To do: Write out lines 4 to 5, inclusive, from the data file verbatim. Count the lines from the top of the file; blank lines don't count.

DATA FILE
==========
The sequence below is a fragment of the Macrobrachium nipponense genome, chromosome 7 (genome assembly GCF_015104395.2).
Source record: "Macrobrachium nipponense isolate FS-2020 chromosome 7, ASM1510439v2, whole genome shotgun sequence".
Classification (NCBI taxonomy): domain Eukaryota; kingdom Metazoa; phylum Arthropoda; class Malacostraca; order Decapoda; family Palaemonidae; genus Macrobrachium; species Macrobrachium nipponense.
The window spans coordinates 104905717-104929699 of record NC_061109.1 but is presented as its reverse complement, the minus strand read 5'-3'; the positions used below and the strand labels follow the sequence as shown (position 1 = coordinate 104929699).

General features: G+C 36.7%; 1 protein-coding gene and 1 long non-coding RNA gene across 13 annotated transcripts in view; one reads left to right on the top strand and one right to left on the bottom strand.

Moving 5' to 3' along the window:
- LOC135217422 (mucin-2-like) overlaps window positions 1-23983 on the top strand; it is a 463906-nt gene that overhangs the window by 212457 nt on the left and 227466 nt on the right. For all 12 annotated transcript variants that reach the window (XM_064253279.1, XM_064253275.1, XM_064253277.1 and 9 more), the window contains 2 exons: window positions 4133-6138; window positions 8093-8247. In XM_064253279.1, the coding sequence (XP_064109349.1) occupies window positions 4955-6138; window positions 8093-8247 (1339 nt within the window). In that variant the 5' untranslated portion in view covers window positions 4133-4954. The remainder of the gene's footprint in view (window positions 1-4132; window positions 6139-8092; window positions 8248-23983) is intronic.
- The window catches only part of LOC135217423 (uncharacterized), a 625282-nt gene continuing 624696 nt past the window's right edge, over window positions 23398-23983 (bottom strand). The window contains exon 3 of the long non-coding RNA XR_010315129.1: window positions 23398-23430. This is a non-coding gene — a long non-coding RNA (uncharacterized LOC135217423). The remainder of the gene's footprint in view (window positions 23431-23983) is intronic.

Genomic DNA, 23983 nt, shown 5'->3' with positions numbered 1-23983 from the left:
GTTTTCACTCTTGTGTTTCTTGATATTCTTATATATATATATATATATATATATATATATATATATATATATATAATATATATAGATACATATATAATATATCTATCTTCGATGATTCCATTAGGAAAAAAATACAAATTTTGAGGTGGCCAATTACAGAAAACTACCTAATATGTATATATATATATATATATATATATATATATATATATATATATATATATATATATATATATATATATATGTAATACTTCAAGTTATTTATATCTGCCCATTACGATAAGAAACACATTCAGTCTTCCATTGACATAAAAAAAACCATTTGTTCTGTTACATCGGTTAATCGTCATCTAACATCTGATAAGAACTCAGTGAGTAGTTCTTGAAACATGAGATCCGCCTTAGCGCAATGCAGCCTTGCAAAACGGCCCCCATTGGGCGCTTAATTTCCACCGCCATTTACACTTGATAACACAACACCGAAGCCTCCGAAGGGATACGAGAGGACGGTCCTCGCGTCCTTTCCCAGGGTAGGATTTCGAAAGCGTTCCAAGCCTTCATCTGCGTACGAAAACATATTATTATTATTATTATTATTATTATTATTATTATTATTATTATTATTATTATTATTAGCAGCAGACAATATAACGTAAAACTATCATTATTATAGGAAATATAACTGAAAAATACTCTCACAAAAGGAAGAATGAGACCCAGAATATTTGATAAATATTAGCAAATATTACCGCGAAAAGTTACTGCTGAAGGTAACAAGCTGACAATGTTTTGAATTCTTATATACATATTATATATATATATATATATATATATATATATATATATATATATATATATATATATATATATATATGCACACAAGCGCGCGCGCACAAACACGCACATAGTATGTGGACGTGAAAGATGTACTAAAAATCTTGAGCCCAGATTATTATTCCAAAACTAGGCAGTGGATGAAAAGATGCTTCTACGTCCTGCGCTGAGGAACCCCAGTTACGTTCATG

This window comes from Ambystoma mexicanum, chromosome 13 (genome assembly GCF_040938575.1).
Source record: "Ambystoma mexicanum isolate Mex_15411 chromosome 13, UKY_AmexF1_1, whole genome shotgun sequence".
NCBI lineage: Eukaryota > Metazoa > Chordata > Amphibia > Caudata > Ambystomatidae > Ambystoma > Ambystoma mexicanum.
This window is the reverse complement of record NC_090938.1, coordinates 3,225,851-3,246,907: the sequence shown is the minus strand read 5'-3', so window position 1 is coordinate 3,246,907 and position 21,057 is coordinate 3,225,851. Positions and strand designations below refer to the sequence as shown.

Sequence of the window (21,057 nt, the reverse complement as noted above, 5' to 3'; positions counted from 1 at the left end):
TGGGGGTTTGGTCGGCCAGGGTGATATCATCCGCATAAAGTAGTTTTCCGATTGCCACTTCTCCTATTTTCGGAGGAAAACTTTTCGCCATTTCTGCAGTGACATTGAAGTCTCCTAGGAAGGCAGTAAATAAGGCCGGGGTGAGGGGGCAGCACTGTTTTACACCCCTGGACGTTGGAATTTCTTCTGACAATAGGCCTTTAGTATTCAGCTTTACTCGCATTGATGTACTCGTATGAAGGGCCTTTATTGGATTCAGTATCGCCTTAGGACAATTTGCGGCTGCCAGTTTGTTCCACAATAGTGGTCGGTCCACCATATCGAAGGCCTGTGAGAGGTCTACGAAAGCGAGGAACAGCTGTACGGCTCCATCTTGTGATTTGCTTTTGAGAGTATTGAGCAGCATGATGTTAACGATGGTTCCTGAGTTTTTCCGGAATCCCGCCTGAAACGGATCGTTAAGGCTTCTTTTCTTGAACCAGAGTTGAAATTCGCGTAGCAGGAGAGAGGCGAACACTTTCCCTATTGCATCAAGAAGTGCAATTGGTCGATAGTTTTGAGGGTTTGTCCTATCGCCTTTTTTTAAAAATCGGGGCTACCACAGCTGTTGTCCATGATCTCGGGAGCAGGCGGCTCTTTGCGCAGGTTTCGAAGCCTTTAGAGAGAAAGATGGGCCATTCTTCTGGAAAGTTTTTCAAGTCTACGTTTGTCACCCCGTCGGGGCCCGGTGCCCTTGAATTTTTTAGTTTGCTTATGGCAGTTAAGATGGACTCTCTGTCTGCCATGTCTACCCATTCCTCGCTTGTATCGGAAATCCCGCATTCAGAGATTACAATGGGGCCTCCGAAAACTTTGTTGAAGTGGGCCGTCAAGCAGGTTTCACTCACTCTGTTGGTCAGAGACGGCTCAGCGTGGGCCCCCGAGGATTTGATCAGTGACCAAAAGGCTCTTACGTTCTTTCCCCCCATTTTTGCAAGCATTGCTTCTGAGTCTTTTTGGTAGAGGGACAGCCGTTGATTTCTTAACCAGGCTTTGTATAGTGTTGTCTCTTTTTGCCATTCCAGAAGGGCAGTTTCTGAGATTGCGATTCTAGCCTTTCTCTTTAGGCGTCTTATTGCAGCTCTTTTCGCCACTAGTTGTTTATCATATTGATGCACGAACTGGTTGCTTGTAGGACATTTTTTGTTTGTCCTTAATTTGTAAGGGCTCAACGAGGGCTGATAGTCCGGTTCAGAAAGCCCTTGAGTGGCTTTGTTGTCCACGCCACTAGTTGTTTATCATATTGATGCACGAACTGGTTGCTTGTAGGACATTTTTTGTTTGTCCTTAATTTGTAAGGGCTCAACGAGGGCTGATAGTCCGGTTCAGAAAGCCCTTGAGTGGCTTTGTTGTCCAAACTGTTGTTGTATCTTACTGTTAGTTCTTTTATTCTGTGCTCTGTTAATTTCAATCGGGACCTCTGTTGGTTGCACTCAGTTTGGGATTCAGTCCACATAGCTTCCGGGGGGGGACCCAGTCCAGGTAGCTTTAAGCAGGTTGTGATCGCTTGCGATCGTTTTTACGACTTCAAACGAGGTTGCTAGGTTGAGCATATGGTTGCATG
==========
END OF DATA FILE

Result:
The window spans coordinates 104905717-104929699 of record NC_061109.1 but is presented as its reverse complement, the minus strand read 5'-3'; the positions used below and the strand labels follow the sequence as shown (position 1 = coordinate 104929699).

General features: G+C 36.7%; 1 protein-coding gene and 1 long non-coding RNA gene across 13 annotated transcripts in view; one reads left to right on the top strand and one right to left on the bottom strand.